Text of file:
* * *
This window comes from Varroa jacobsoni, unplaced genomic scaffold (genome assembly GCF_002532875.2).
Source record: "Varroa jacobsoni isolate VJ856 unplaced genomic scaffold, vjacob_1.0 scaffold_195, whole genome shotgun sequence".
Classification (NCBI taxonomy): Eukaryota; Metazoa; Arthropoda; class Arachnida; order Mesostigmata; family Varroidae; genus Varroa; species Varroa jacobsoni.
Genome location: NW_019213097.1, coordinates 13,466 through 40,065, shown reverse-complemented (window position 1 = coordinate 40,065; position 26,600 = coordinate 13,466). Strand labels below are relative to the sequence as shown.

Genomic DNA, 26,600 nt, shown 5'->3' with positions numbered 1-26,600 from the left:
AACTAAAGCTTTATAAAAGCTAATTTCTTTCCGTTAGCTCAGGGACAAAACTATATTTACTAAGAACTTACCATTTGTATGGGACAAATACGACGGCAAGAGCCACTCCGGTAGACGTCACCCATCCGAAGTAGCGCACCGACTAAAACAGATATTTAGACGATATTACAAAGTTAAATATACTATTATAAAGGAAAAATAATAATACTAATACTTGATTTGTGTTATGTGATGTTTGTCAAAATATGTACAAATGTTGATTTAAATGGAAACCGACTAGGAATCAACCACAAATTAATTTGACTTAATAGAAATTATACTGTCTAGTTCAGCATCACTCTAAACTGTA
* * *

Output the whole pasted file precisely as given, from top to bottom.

This window comes from Varroa jacobsoni, unplaced genomic scaffold (genome assembly GCF_002532875.2).
Source record: "Varroa jacobsoni isolate VJ856 unplaced genomic scaffold, vjacob_1.0 scaffold_195, whole genome shotgun sequence".
Classification (NCBI taxonomy): Eukaryota; Metazoa; Arthropoda; class Arachnida; order Mesostigmata; family Varroidae; genus Varroa; species Varroa jacobsoni.
Genome location: NW_019213097.1, coordinates 13,466 through 40,065, shown reverse-complemented (window position 1 = coordinate 40,065; position 26,600 = coordinate 13,466). Strand labels below are relative to the sequence as shown.

Genomic DNA, 26,600 nt, shown 5'->3' with positions numbered 1-26,600 from the left:
AACTAAAGCTTTATAAAAGCTAATTTCTTTCCGTTAGCTCAGGGACAAAACTATATTTACTAAGAACTTACCATTTGTATGGGACAAATACGACGGCAAGAGCCACTCCGGTAGACGTCACCCATCCGAAGTAGCGCACCGACTAAAACAGATATTTAGACGATATTACAAAGTTAAATATACTATTATAAAGGAAAAATAATAATACTAATACTTGATTTGTGTTATGTGATGTTTGTCAAAATATGTACAAATGTTGATTTAAATGGAAACCGACTAGGAATCAACCACAAATTAATTTGACTTAATAGAAATTATACTGTCTAGTTCAGCATCACTCTAAACTGTA